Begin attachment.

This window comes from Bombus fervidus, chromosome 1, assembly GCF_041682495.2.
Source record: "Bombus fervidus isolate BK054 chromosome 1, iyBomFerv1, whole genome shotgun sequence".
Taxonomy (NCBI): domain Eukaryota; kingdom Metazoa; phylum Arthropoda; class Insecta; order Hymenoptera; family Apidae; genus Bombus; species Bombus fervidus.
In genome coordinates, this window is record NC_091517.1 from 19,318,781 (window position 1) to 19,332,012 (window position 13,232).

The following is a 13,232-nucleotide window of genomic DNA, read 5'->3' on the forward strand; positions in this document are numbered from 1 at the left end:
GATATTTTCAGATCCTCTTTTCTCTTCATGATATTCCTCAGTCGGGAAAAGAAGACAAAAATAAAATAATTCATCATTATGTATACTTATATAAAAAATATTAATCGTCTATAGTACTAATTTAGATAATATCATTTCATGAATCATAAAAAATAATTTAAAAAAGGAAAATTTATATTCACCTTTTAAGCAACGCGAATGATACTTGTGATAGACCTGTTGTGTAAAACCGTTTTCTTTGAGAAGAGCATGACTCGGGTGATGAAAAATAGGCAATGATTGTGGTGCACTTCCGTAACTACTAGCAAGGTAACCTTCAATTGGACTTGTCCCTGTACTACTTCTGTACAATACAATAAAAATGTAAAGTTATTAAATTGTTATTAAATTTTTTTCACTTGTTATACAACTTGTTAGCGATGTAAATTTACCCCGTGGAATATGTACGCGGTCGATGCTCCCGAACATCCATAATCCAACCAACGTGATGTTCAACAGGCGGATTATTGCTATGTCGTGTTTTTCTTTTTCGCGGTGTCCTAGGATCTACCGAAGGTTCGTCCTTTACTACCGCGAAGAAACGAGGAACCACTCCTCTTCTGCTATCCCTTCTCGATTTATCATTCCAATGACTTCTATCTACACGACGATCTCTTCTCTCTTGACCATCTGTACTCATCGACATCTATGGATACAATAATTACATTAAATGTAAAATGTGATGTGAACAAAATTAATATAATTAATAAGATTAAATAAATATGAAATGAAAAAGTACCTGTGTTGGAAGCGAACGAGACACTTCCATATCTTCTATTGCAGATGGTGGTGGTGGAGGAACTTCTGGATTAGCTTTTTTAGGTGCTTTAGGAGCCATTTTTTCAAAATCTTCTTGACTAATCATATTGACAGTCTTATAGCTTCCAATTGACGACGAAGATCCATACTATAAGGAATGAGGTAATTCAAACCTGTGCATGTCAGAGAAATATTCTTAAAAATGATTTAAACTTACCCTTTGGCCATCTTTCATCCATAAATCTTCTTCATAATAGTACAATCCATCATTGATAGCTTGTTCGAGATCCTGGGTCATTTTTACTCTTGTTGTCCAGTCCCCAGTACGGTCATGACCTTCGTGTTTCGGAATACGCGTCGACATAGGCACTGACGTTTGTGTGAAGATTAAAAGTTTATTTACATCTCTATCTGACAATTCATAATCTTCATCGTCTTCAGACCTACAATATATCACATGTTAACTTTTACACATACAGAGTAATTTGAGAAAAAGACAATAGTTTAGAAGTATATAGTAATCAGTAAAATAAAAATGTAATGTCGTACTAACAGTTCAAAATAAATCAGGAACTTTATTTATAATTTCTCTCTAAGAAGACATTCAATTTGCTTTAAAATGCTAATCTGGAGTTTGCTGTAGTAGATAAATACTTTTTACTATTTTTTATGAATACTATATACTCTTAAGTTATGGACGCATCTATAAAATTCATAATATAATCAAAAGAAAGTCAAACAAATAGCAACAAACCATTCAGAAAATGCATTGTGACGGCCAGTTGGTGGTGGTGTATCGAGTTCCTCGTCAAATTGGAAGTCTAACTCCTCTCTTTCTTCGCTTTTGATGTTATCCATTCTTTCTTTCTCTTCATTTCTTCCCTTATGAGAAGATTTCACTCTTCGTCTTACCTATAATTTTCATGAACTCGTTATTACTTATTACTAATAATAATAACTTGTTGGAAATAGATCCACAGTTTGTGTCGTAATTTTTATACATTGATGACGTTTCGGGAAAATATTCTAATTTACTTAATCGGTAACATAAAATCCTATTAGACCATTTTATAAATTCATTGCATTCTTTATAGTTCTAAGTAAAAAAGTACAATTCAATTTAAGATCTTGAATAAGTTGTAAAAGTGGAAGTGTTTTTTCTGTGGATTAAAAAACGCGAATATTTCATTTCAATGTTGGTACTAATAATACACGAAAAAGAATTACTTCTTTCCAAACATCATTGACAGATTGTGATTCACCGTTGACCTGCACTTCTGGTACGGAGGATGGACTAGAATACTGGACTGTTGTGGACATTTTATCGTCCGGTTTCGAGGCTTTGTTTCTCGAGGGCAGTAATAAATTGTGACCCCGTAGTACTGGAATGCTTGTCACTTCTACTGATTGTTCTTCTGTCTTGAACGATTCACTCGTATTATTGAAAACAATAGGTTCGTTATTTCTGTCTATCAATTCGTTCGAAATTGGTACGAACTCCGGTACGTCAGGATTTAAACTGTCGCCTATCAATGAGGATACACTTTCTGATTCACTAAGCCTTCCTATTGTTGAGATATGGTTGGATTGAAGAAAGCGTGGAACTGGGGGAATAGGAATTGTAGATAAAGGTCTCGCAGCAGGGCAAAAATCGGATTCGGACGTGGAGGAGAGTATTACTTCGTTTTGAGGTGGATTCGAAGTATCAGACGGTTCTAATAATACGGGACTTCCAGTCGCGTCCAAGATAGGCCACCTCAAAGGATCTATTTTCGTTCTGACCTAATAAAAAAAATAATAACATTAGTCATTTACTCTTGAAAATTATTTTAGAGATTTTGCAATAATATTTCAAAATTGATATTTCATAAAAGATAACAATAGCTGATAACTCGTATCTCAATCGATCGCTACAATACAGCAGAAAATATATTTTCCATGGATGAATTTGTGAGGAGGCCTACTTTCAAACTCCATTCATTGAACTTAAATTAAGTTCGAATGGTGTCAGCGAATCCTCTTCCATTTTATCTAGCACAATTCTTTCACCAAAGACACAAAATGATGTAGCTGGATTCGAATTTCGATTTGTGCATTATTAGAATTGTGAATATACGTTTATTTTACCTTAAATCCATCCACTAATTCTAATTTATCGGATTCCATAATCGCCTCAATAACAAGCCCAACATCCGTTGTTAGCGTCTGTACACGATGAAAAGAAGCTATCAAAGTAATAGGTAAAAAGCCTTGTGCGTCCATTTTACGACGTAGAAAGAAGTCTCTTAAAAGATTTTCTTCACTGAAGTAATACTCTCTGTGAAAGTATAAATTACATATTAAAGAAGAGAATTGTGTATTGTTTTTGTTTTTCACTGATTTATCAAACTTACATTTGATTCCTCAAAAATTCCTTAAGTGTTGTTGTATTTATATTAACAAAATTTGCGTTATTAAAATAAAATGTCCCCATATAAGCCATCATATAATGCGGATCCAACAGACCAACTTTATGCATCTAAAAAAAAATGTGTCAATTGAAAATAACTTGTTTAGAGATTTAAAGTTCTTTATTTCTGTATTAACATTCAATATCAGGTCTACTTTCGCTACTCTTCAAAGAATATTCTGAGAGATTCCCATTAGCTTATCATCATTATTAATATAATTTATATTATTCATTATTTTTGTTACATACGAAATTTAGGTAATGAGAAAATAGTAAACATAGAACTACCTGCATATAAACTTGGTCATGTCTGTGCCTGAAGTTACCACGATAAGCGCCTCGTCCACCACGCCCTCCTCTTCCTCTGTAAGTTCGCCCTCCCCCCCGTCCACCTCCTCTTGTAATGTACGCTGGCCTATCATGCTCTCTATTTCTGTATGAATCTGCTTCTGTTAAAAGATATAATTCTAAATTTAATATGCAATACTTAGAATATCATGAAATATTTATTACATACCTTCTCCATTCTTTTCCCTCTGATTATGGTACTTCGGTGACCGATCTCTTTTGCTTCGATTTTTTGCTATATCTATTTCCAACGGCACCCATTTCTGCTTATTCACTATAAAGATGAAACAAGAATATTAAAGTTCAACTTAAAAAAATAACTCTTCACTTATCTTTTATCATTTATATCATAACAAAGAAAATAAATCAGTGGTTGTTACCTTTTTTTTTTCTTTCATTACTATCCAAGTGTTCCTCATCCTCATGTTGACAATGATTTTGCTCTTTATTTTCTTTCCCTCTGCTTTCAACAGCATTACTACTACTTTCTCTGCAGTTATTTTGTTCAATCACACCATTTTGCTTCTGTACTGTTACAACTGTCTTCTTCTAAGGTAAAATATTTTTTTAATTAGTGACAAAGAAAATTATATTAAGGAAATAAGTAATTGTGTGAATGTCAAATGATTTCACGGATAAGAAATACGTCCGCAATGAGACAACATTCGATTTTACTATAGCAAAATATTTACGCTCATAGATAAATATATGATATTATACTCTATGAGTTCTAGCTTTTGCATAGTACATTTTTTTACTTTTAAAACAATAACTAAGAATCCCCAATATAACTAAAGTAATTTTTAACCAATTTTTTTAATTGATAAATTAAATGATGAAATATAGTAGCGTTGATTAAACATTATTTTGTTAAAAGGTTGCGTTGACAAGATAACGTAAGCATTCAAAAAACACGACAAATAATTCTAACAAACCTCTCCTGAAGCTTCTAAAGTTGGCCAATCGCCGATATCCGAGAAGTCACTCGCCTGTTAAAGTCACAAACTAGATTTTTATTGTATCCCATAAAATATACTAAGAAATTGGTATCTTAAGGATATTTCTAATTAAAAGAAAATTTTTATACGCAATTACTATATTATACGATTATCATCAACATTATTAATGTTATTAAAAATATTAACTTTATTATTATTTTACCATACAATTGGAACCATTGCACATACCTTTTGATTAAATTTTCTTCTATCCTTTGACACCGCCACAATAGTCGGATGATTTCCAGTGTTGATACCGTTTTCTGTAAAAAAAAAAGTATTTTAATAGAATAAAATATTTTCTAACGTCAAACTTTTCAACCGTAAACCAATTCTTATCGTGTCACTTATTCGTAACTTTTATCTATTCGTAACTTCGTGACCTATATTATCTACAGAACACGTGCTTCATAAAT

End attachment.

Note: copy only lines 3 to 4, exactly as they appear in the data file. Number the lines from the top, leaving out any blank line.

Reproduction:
Taxonomy (NCBI): domain Eukaryota; kingdom Metazoa; phylum Arthropoda; class Insecta; order Hymenoptera; family Apidae; genus Bombus; species Bombus fervidus.
In genome coordinates, this window is record NC_091517.1 from 19,318,781 (window position 1) to 19,332,012 (window position 13,232).